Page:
Battery Bingham (1899-1919) - Battery Bingham was a reinforced concrete, Endicott Period 4.72 inch coastal gun battery on Fort Moultrie, South Carolina. The battery was named in G.O. 78, 25 May 1903, after 2nd Lt. Horatio S. Bingham, 2nd U.S. Cavalry, who was killed 6 Dec 1866, in action with Sioux Indians near Fort Phil Kearny, Dakota Territory. Battery construction started in 1898, was completed in 1899 and transferred to the Coast Artillery for use 3 Nov 1899 at a cost of $ 6,000.00. Deactivated in 1919.
Battery Bingham History
Part of the Harbor Defense of Charleston.
Originally built as an Endicott Period concrete coastal gun battery with two 4.72" British Armstrong guns mounted on Armstrong carriages. This is a two story battery with the guns located on the upper level and a single common magazine located below. No shell hoists were provided. Electrical power for lighting was provided from Battery Jasper.
The U.S. entry into World War I resulted in a widespread removal of large caliber coastal defense gun tubes for service in Europe. Many of the gun and mortar tubes removed were sent to arsenals for modification and mounting on mobile carriages, both wheeled and railroad. Most of the removed gun tubes never made it to Europe and were either remounted or remained at the arsenals until needed elsewhere. The guns of Battery Bingham were not removed during the World War I redistribution program but were caught in the 1920 disarmament program. They were approved for scrapping 22 Jul 1919 and eventually were donated to civic organizations in Paducah, Kentucky and Burlington, North Carolina.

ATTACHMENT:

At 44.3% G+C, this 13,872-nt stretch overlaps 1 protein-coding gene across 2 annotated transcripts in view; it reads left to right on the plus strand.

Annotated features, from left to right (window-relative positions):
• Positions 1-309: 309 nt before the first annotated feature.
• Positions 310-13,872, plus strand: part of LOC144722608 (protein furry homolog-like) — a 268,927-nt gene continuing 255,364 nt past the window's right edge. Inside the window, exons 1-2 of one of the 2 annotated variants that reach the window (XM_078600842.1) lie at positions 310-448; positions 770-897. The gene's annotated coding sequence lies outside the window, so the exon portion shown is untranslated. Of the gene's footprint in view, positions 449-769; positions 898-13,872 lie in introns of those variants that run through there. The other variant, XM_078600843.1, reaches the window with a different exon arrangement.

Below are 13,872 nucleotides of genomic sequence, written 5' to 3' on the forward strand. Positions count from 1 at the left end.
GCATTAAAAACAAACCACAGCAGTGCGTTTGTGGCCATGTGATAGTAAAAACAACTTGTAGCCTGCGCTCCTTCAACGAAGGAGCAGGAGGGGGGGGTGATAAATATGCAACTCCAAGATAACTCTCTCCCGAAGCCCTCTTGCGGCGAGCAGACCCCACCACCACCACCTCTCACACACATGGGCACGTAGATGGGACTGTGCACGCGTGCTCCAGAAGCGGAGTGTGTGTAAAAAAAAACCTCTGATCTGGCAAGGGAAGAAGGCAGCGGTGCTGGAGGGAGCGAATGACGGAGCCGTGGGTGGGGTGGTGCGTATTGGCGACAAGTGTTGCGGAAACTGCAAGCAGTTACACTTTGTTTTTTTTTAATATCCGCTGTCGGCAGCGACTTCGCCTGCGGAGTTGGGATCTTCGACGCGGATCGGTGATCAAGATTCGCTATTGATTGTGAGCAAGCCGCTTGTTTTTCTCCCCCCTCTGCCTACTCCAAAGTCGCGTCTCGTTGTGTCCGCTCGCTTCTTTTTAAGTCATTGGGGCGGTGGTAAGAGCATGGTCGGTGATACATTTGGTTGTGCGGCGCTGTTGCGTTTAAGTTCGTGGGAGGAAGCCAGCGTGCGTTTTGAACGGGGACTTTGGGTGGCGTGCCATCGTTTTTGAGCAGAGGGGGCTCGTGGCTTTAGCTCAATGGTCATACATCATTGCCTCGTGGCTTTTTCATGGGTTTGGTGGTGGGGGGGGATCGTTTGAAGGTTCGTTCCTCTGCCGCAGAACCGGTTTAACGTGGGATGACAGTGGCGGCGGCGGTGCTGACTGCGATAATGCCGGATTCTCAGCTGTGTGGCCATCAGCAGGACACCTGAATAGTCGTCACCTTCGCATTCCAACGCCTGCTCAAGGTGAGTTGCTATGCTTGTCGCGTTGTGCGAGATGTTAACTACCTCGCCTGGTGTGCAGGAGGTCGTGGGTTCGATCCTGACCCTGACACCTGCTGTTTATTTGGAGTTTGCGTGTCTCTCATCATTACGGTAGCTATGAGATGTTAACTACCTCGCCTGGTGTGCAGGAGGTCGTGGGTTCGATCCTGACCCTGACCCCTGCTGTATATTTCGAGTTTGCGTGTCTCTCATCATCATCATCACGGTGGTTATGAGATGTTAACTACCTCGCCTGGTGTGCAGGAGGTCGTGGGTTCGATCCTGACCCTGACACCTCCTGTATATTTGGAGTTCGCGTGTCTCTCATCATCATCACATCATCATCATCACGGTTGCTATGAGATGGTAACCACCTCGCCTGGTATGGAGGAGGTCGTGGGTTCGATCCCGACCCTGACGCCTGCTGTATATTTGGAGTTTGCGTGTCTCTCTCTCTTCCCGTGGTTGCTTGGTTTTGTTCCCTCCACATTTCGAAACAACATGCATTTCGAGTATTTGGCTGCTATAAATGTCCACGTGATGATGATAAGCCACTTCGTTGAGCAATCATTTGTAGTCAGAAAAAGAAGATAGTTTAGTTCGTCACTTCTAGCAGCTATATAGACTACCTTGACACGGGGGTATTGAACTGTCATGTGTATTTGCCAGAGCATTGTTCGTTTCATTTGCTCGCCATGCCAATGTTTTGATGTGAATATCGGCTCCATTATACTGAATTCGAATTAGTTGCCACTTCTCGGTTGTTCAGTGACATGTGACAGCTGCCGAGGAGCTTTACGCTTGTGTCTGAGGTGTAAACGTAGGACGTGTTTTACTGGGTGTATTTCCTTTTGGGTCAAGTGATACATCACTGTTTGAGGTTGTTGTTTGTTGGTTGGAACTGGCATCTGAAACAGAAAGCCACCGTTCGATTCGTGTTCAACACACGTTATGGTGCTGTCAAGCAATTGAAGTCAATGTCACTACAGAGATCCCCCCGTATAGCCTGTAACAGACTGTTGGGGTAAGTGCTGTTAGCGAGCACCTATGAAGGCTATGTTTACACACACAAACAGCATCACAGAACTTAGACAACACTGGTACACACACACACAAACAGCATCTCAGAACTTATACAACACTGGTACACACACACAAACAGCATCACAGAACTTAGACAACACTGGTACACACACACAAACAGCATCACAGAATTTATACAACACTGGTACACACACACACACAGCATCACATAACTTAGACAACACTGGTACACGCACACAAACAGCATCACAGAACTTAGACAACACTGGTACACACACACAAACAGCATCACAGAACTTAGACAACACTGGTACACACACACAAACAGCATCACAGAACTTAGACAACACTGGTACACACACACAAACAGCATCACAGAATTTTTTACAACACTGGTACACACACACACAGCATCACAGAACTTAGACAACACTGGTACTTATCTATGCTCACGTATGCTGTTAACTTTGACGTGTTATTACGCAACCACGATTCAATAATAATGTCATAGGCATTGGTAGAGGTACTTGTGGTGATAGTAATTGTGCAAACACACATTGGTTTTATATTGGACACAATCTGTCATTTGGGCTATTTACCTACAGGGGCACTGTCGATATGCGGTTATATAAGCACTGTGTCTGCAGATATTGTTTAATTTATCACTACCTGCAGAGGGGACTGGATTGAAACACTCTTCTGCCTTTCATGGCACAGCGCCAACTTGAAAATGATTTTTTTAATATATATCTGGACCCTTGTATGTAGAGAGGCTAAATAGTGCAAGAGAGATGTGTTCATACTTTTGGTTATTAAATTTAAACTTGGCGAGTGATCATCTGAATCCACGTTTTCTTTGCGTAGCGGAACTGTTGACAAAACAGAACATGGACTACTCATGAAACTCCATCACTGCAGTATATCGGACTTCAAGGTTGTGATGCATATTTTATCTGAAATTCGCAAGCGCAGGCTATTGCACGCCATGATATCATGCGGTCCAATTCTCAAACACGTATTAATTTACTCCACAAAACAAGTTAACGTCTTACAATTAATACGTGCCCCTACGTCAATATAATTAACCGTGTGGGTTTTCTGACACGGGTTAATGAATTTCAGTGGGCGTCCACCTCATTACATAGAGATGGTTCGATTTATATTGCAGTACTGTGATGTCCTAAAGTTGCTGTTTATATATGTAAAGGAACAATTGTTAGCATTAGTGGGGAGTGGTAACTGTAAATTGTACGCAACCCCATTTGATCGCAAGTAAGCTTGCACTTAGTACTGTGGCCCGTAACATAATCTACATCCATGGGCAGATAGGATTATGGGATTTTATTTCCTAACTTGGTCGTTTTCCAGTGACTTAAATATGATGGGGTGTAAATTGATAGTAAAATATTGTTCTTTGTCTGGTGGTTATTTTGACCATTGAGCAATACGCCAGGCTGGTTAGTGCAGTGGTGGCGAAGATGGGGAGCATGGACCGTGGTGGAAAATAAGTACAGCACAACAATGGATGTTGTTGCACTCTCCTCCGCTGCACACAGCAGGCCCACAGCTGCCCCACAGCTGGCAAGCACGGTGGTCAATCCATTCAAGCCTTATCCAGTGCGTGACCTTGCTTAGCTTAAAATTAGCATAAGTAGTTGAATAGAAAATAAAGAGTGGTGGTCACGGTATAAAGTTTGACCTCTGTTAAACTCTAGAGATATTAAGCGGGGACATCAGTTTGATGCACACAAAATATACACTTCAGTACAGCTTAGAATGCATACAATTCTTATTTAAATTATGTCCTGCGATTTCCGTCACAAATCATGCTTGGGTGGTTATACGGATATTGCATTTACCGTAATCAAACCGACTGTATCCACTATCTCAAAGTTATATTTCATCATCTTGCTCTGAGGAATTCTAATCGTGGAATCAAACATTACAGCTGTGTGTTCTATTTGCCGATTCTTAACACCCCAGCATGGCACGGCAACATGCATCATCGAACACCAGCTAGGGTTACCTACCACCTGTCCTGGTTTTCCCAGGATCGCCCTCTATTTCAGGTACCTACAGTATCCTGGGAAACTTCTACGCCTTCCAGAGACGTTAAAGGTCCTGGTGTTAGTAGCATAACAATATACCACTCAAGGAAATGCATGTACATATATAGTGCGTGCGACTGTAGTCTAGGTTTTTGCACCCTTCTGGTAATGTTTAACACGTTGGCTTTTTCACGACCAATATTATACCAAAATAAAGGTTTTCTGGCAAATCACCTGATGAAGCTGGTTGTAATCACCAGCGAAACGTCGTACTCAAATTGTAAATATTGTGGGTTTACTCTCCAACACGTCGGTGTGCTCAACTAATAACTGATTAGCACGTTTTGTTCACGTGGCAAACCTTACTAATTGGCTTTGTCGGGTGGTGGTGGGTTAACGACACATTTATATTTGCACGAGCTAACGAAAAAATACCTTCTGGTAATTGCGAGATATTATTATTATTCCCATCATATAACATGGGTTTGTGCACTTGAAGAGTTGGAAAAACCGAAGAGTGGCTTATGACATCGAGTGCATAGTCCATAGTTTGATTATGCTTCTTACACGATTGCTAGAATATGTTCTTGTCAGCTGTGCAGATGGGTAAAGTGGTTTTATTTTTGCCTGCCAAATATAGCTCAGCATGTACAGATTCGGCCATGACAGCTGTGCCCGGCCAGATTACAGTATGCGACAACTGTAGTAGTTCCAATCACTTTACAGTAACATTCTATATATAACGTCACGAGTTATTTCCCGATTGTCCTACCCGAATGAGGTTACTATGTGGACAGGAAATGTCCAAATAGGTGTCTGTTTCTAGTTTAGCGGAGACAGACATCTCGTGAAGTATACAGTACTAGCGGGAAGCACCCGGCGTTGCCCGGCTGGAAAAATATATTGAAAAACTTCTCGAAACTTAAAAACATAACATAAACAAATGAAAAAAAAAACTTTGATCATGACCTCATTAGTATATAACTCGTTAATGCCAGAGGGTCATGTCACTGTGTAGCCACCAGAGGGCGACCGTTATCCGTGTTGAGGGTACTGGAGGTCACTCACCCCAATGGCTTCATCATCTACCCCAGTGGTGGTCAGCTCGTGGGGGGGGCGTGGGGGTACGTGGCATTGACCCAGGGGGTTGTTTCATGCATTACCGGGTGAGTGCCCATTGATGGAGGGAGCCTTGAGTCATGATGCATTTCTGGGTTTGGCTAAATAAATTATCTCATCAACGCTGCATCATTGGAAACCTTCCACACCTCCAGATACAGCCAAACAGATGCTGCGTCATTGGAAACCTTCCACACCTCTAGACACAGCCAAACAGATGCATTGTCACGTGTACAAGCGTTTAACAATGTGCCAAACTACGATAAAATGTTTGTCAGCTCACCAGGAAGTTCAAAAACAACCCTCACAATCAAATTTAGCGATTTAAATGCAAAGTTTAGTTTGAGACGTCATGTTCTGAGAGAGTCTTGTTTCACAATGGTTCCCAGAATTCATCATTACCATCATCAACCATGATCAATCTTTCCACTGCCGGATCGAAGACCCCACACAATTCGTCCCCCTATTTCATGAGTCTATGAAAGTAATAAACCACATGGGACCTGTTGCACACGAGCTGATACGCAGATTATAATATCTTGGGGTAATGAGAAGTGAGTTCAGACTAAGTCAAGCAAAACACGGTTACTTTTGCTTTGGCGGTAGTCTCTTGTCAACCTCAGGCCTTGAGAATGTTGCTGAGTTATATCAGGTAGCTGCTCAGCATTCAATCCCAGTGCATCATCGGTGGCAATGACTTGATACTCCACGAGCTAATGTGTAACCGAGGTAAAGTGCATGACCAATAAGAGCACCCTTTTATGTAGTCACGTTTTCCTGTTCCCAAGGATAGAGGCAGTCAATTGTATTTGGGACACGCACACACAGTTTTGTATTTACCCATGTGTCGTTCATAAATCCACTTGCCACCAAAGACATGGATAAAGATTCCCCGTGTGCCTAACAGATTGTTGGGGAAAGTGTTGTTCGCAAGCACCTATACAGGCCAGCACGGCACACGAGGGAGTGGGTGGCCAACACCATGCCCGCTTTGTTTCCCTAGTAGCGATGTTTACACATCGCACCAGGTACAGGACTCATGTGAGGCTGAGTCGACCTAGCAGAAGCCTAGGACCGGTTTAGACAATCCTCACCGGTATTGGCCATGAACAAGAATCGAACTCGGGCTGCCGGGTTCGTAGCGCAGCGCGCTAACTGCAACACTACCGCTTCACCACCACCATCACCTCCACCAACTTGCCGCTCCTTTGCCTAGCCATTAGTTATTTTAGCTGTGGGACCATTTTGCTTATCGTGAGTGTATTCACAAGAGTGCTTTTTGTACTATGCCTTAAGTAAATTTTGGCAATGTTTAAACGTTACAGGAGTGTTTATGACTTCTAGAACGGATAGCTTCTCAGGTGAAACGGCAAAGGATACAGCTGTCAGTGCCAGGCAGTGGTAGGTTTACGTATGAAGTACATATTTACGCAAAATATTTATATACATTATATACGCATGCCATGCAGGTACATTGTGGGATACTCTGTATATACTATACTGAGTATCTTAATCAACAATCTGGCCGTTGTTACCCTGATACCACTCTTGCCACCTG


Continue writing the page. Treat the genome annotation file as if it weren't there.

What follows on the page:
Battery is in good condition. One period gun and mount in place (not the original).
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Visited: 23 Jan 2010
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